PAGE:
Suppose I have two identical systems, such as two copies of a mass attached to a spring (anchored to an immovable wall). Each system by itself has some characteristic response, like a frequency of motion, and those responses are identical because the independent systems are identical. Now consider coupling the two systems together, such as linking the two masses by another (weak) spring, and ask what the total coupled system response looks like. With classical oscillators like our example, we would say that we find the "new normal modes" of the coupled system - instead of writing separate equations to describe Newton's laws for each mass separately, we can do some kind of change of variables and consider new coordinates that combine the motions of the two masses. When we do this, we end up again with two characteristic frequencies (basically two effectively independent oscillators), but now the frequencies differ a bit, one being higher and one being lower than the original independent oscillator frequency. You can generalize this to \(N\) oscillators and find \(N\) new normal modes with a band of frequencies, with the bandwidth determined by the strength of the couplings.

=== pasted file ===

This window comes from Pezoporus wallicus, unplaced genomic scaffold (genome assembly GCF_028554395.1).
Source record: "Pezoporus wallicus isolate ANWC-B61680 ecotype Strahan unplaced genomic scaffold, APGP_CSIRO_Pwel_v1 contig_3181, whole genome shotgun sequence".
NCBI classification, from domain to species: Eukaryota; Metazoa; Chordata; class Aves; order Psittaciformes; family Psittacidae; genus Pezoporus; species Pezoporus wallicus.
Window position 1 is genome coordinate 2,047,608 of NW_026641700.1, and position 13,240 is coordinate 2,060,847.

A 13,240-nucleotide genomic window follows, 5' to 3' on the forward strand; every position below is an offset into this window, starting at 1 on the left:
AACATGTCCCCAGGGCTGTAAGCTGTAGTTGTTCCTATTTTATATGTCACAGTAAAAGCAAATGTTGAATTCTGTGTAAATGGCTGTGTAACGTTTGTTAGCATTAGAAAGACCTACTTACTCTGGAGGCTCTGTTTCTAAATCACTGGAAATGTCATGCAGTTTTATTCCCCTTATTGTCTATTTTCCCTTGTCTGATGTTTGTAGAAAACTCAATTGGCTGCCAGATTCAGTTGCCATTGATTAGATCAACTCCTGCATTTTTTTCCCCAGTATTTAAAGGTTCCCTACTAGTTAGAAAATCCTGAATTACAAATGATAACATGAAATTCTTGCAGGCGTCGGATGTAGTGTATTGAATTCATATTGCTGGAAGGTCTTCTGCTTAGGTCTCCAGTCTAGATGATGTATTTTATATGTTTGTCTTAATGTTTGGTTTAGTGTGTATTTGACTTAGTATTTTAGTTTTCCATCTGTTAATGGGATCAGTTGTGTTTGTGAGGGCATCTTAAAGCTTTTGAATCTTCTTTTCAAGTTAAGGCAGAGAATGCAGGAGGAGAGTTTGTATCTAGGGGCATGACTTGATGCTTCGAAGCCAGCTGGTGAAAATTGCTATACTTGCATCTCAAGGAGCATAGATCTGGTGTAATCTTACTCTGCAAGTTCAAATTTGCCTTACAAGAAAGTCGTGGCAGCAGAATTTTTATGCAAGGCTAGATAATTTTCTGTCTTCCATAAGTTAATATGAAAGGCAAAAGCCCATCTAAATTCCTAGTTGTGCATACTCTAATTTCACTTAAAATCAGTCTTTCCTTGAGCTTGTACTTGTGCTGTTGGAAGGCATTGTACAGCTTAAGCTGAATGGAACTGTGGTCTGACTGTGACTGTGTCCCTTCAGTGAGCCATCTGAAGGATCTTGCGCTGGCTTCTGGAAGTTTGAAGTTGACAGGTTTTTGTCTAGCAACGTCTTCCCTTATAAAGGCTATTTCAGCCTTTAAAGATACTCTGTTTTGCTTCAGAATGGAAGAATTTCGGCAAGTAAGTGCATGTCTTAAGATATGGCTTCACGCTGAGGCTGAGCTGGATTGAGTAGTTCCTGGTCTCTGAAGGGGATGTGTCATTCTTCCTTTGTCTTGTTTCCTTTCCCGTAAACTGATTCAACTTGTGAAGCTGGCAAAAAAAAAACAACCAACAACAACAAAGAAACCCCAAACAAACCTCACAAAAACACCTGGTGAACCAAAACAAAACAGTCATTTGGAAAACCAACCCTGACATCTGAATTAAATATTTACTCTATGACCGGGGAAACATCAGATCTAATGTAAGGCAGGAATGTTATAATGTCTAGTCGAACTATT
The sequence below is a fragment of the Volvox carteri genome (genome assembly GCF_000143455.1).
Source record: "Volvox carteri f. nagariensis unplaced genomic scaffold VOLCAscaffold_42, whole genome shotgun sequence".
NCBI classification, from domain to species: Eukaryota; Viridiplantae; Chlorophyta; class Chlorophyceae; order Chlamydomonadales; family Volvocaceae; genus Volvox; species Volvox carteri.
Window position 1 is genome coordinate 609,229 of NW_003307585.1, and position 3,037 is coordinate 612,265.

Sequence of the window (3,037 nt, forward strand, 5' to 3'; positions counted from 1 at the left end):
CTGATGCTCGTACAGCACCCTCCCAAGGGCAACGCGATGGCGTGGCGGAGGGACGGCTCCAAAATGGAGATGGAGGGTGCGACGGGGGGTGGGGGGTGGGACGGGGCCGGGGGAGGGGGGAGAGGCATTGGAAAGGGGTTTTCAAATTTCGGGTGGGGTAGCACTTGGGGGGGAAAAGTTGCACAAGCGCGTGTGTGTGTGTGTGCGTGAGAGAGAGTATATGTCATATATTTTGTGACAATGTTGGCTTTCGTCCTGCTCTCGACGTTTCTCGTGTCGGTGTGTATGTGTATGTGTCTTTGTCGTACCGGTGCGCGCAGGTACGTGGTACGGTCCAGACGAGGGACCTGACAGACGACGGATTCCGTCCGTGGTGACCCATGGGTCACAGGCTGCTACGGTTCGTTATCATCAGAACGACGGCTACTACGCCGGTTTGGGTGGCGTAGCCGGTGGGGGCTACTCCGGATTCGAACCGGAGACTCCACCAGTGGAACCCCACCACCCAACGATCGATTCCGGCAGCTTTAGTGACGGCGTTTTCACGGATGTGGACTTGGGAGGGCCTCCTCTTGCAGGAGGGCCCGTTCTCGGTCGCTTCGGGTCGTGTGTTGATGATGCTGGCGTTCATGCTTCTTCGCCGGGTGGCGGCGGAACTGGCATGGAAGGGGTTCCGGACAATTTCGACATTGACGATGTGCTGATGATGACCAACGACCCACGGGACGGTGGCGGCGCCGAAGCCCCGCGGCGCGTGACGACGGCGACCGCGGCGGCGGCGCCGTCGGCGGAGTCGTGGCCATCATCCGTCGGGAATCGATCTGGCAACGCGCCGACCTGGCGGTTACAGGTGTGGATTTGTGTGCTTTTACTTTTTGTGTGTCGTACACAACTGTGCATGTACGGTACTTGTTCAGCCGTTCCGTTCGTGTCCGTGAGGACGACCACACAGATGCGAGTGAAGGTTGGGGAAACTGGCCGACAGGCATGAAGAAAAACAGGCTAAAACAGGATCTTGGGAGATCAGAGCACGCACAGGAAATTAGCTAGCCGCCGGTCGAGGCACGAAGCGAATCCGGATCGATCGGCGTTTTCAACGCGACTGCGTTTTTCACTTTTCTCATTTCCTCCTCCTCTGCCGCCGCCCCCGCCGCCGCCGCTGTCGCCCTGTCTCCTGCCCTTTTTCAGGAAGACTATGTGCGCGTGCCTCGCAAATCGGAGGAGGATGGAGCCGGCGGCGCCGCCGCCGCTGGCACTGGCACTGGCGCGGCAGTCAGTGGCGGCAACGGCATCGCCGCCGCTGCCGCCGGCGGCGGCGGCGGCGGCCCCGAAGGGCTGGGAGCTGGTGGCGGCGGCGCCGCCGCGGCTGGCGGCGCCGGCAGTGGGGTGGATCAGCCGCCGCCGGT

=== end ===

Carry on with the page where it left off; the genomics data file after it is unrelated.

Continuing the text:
This coupling+splitting the modes crops up again and again. You can use this to make an electronic band pass filter by capacitively coupling together a bunch of \(LC\) circuits. You can make a mechanical band pass filter by elastically coupling together a bunch of mechanical oscillators. You can make a miniband of electronic states by coupling together a bunch of quantum wells that each individually would have identical bound states. You can make a band of electronic states by coupling together the single-particle atomic states of a periodic array of atoms. The stronger the coupling, the wider the resulting bandwidth. This basic idea (taking noninteracting systems, coupling them, and re-solving for new effectively noninteracting modes) is so powerful that when it doesn't work sometimes, it can be jarring.